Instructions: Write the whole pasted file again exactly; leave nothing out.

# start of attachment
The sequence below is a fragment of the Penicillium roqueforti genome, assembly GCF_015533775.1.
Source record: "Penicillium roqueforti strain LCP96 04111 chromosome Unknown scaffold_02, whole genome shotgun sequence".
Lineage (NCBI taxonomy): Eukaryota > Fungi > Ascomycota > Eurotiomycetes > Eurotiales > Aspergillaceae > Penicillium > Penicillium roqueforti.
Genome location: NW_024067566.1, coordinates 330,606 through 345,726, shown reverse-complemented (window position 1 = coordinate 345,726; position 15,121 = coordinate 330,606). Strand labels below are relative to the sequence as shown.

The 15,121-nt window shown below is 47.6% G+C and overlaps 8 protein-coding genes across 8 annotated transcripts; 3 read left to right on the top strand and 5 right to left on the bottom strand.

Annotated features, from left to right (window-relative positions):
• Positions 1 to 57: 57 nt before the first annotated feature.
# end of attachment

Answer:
The sequence below is a fragment of the Penicillium roqueforti genome, assembly GCF_015533775.1.
Source record: "Penicillium roqueforti strain LCP96 04111 chromosome Unknown scaffold_02, whole genome shotgun sequence".
Lineage (NCBI taxonomy): Eukaryota > Fungi > Ascomycota > Eurotiomycetes > Eurotiales > Aspergillaceae > Penicillium > Penicillium roqueforti.
Genome location: NW_024067566.1, coordinates 330,606 through 345,726, shown reverse-complemented (window position 1 = coordinate 345,726; position 15,121 = coordinate 330,606). Strand labels below are relative to the sequence as shown.

The 15,121-nt window shown below is 47.6% G+C and overlaps 8 protein-coding genes across 8 annotated transcripts; 3 read left to right on the top strand and 5 right to left on the bottom strand.

Annotated features, from left to right (window-relative positions):
• Positions 1 to 57: 57 nt before the first annotated feature.